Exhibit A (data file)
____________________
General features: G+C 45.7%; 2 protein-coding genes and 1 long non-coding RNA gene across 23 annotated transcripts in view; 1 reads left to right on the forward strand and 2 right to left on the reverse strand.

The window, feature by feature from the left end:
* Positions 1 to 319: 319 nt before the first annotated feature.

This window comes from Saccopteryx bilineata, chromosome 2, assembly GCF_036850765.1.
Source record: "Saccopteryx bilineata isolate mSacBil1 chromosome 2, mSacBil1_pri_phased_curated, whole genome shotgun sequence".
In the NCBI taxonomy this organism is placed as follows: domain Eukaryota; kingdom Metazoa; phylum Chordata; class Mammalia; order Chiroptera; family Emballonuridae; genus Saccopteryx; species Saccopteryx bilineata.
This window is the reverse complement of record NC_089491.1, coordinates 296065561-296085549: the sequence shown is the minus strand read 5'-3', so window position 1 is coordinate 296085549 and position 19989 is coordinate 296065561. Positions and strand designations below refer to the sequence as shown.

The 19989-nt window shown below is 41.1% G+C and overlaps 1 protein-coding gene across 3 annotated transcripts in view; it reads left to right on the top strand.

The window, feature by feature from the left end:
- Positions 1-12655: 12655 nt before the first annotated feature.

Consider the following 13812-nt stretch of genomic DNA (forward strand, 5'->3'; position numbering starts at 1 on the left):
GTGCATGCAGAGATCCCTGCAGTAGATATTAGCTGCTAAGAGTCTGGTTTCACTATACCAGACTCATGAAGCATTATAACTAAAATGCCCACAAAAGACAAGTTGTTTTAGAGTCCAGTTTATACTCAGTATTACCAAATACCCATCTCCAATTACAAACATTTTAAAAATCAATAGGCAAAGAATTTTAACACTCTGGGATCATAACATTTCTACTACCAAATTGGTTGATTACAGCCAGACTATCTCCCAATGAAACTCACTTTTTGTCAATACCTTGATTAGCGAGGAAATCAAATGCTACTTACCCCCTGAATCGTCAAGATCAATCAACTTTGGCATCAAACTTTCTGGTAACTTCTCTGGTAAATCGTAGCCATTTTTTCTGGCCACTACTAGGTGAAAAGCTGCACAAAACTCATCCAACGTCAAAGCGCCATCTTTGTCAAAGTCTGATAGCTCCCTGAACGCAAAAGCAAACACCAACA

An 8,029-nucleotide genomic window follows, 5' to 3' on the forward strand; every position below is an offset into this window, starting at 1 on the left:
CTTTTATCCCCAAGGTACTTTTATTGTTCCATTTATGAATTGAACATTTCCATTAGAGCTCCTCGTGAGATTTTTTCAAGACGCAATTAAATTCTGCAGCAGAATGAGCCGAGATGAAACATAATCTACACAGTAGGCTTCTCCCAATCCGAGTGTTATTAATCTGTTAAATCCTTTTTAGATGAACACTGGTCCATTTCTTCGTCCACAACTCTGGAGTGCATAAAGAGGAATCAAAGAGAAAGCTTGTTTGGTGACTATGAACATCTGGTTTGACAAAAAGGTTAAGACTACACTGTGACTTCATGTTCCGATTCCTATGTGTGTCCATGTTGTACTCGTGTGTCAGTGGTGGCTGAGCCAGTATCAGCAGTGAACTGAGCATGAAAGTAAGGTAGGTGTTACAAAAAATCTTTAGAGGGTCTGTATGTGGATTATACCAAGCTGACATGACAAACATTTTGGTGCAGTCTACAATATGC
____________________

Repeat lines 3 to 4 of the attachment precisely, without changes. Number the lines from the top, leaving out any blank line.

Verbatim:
* Positions 1 to 319: 319 nt before the first annotated feature.

This window comes from Saccopteryx bilineata, chromosome 2, assembly GCF_036850765.1.